She also took Western feminism to task for ignoring all others, and mother of god, I agree with everything she said.

I’ve lately fought off allegations of being anti feminist, a victim blaming apologist for rapists, an exploiter of sexually assaulted women (because I once worked in clinical practice as a psychotherapist) not to mention being a “man fondler,”  a term of abuse I’m not familiar with, but don’t hold back, girls.

All this as a consequence of having had the temerity to suggest women have to take responsibility for our safety and well being, because nobody else is going to do it for us.

Anybody who bases their identity on an ideology is asking for trouble, in my opinion. Having held that opinion for some time now, I wasn’t unduly upset when some women started telling me I was anti feminist, pro male, and had a prick in my head. But what this torrent of female abuse did cause me to do was reflect on what it is women can do to other women in the name of feminism, and what a scary thing that can be.

There is no such animal as  universal feminism. Like it or not, it it’s already a broad church and always has been, even if there’s been a dominating voice from time to time.

Like any ideology, cliques and factions within feminism stake out claims and marginalize those who don’t comply. Feminism is as cruel, prejudiced and contemptuous of difference as any ideology. It always has been.

As ferocious as it can be to men, it is capable of equal ferocity to women who do not comply with the factional rules. That’s the nature of ideology. If you add an imaginary transcendental exteriority, you’ve got religion.

I know young women who are vibrant feminists, contemptuously dismissed by some older women as “fashionistas”  who shouldn’t be referring to themselves as “chicks” and “babes.” “Is the word woman too fat for them?” somebody’s asked. But young feminists have to do it their way. From this fresh perspective and energy, something new will emerge for women, even if as yet it is unformed.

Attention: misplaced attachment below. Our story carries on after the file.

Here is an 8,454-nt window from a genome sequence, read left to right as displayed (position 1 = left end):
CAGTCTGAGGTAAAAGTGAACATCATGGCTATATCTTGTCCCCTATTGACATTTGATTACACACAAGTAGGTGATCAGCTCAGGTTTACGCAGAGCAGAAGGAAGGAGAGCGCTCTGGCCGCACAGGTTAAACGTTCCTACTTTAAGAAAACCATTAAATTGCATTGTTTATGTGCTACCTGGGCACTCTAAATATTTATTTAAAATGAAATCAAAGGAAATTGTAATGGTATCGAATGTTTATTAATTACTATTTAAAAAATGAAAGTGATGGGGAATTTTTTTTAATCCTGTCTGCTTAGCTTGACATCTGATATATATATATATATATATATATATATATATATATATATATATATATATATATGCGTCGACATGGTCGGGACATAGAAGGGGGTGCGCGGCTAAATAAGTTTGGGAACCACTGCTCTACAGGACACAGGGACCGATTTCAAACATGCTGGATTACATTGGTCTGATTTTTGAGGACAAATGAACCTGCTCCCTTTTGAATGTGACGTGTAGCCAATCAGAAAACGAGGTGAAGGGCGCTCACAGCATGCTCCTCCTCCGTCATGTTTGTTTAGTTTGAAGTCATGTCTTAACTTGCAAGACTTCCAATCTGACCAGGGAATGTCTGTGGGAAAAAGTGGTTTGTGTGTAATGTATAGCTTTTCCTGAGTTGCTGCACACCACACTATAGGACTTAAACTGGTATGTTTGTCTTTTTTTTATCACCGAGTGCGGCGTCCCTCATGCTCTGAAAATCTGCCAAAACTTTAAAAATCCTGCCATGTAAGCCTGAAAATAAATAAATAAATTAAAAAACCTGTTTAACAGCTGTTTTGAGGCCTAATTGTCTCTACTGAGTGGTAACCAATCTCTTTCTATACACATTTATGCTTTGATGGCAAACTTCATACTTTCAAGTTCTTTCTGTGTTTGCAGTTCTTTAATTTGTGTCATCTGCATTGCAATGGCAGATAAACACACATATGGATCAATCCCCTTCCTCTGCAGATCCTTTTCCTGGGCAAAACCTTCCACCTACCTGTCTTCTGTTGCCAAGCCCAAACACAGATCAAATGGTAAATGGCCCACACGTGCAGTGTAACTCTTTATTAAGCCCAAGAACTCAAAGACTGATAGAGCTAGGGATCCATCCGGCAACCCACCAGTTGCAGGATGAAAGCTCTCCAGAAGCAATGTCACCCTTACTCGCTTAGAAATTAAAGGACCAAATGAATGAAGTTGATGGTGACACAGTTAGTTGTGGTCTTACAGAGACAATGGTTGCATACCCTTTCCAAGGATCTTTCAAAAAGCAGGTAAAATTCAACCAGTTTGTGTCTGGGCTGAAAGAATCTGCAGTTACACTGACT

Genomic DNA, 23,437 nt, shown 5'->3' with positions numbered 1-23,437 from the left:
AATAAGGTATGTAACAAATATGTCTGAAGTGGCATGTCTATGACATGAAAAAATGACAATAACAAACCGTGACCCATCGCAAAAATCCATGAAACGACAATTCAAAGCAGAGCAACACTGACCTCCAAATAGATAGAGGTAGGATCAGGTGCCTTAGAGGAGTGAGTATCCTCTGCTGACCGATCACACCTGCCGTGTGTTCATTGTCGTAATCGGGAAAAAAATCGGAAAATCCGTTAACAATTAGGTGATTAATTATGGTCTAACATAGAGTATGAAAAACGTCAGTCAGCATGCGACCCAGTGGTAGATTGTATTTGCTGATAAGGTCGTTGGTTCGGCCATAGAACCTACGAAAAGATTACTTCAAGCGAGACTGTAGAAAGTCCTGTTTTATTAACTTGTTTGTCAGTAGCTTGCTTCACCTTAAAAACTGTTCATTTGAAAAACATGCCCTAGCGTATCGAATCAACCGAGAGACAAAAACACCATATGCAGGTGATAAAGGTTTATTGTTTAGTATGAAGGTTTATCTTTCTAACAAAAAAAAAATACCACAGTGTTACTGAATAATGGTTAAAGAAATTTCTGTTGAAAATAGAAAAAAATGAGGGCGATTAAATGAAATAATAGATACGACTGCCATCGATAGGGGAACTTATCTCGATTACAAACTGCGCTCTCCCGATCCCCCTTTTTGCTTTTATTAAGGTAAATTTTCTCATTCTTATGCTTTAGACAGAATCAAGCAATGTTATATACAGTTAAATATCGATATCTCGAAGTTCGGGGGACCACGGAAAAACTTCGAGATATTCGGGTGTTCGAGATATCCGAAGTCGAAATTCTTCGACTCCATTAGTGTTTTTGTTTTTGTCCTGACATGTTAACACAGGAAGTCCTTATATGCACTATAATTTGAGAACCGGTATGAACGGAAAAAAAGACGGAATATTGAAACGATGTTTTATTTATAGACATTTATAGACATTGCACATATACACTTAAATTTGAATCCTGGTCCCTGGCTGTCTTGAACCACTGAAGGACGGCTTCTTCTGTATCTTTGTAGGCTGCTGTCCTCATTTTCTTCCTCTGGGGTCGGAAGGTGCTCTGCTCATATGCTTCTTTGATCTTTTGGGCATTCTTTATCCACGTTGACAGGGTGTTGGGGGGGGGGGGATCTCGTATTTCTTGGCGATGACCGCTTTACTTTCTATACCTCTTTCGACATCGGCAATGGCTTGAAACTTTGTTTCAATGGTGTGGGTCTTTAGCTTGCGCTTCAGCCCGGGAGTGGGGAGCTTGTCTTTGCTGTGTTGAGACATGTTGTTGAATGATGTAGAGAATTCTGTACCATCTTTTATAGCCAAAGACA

Those of us who are their female mentors need first of all to respect their ascendency. Enough already with the moralistic prescriptives!

Get out of the new way if you can’t lend a hand, for the times they are….

There are young women who want to take responsibility for themselves, they see it as a badge of honour. Not for them the jaded diatribes of victimology.

This morning I heard a story of three generations of women together in a house with a man who was husband, father and grandfather to them. For years it had been his practice to drink, come home, and beat up his wife. On this occasion his forty year old daughter hid away as she always had, When the beating was over, the fourteen year old granddaughter took her grandmother aside and told her she didn’t have to live like this any longer. She took her grandmother to a refuge. They got help for her and eventually a place to live.

The young woman had learned about domestic violence and knew what to do. She’d been educated. She took charge, and her grandmother’s life was changed.

Who cares if she also likes to wear lacy panties and short skirts?

So  I’m giving the finger this International Women’s Day to any woman who tells me or anybody else how to be a proper feminist, after telling us that we’re not.

Rotate, honey. I like me just the way I am.